I remember the anxiety I caused my parents when I demonstrated my budding interests in walking, personal finance and travel at the age of 6.

My sister Joyce celebrated her 12th birthday while we were living in Devon, England. She and her friends waited excitedly for me to come home from primary school on the bus so they could start their party, but where was I?

The railway police spotted me at the end of the mainline platform watching the named steam locomotives whistle past, with my unused bus fare safely tucked away in my coat pocket.

Promenading in Essex

South Devon gave me a love of the hills and the sea that were only partially satisfied following our return to our village in Essex, near the Thames estuary, after World War II. Nevertheless, I stretched my legs every Saturday morning after the children’s film club in town.

I walked down Southend High Street, turned right at the “longest pier in the world” (the mudflats were exposed to the very end at low tide), and followed the promenade along the tops of the “cliffs” overlooking the parkland stretching down to the sea. All very tame after the dramatic red cliffs of South Devon.

The footpath led through modern Leigh-on-Sea and over an impressive road bridge leading to nowhere but the tiny fishing village of Old Leigh, beloved for its boats, seafood and history.

Some of the Pilgrim Fathers, including their treasurer, boarded the Mayflower there in 1620, on their way to Plymouth, in north Devon. She may also have been built there. I’d fill a sack from my shoulder-bag with cockle shells from the heaps behind the fishermen’s wooden sheds to make grit for our chickens’ crops. Then I climbed upstairs to the top of the next double-decker bus going near our bungalow in Eastwood, so tired that I dozed on my way home.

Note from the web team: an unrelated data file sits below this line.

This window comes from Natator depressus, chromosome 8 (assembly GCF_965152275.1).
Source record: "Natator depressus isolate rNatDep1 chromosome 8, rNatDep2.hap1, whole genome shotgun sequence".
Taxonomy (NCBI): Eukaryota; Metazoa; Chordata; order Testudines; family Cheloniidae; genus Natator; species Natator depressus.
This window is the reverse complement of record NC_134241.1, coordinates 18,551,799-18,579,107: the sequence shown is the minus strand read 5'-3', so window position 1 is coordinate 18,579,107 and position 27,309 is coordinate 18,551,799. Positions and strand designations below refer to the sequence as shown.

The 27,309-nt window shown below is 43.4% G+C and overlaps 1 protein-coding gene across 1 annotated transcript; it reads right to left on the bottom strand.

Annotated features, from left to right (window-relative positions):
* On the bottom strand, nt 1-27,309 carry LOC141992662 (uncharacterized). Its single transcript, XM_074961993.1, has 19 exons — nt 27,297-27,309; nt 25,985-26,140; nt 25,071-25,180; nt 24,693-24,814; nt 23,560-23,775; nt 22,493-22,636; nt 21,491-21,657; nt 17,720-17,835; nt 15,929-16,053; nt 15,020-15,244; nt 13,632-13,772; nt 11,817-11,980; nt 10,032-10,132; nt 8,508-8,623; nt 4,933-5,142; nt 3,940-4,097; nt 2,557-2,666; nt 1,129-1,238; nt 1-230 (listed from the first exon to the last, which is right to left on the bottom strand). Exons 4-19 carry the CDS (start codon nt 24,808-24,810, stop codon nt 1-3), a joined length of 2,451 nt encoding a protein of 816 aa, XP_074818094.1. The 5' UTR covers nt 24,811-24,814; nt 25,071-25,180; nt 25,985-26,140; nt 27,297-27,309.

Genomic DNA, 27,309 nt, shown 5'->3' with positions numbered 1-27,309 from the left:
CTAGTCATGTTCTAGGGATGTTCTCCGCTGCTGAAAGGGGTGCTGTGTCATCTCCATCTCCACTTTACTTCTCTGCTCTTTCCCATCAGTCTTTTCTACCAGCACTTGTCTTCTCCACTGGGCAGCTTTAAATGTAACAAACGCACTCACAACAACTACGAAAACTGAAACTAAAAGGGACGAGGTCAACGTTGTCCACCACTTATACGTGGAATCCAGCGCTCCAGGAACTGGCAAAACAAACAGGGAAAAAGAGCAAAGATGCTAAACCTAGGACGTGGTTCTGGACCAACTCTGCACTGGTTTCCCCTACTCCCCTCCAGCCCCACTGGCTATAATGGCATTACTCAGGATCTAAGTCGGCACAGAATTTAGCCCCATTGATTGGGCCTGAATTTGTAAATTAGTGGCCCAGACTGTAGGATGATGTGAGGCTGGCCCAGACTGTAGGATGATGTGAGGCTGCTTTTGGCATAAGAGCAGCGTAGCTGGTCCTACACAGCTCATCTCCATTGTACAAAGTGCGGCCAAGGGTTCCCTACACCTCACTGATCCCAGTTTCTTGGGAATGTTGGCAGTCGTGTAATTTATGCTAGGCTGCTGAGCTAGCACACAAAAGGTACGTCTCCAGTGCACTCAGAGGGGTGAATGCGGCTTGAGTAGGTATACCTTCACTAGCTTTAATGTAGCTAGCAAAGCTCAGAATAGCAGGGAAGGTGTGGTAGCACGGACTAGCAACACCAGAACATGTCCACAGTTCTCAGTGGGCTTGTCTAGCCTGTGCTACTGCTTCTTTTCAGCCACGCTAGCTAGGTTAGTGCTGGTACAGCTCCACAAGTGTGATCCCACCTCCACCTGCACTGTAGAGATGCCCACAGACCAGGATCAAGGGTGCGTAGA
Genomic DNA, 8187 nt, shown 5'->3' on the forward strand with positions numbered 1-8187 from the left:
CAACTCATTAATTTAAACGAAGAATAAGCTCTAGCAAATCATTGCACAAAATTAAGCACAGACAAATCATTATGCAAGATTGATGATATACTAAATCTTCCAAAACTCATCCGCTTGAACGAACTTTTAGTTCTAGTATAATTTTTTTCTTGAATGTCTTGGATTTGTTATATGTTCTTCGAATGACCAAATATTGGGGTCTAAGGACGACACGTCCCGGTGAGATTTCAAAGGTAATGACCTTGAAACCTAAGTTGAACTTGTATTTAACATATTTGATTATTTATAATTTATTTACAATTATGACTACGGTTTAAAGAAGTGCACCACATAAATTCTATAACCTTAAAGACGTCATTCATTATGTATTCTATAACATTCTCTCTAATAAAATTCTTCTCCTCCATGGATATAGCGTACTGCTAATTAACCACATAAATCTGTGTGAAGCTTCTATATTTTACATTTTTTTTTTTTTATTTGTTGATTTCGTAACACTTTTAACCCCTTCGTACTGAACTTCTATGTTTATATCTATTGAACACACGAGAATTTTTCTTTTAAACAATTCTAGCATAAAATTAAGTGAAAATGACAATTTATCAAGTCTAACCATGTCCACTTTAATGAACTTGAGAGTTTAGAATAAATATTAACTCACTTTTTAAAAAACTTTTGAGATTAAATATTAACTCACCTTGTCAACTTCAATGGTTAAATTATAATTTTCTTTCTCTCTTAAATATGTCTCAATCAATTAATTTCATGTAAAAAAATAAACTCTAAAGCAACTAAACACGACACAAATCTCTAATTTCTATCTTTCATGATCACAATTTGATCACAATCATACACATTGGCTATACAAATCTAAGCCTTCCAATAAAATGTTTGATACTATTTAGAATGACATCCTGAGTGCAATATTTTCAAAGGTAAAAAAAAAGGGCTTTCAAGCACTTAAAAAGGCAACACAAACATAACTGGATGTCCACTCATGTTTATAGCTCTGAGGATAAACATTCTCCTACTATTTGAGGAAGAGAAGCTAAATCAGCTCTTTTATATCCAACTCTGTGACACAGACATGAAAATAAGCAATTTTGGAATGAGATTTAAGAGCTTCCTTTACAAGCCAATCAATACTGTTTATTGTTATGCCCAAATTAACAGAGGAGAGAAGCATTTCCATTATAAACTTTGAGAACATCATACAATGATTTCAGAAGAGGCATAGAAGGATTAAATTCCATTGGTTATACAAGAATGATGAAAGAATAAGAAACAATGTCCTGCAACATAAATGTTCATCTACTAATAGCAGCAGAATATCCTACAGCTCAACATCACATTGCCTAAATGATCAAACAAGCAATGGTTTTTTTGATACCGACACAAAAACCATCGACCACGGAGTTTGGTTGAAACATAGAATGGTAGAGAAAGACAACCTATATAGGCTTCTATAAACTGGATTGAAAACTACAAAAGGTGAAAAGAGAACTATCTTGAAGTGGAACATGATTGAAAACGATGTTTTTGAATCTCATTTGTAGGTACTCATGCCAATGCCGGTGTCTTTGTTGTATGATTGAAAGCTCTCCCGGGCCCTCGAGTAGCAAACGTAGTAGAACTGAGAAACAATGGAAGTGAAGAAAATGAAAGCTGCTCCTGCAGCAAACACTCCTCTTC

Walking through history

Every Christmas morning, my father and I walked to our family grave at Eastwood Parish Church, dedicated to St. Laurence. The narrow lane wound past “Cockethurst,” a farmhouse once owned by Samuel Vassal, a London merchant who became one of the largest landowners in Massachusetts Bay (he and a brother bought a tenth of the colony in 1628).

Local legend attributed the timbers of one of its barns to a refit a ship called The Mayflower had undergone, but it was probably not the one the Pilgrim Fathers had travelled on.

Once, my father stopped to chat with a German prisoner-of-war working on a local farm. When his companion called out for him to stop talking to that “pig-dog of an Englishman,” he told him to hush up as my dad spoke German.

Beyond the church lay Rochford Hall, bought from Queen Anne Boleyn’s family by Lord Rich, later created Earl of Warwick, a puritan who helped finance the “Great Migration” of English emigrants to New England in the 1630s. I recently learnt that a cousin’s ancestor eloped with one of his daughters.

Early English settlement of North America and the West Indies was partly inspired by Hakluyt’s “Voyages,” bestselling stories of English exploration and discovery continued into multiple editions by the Rector of St. Laurence’s after the author’s death.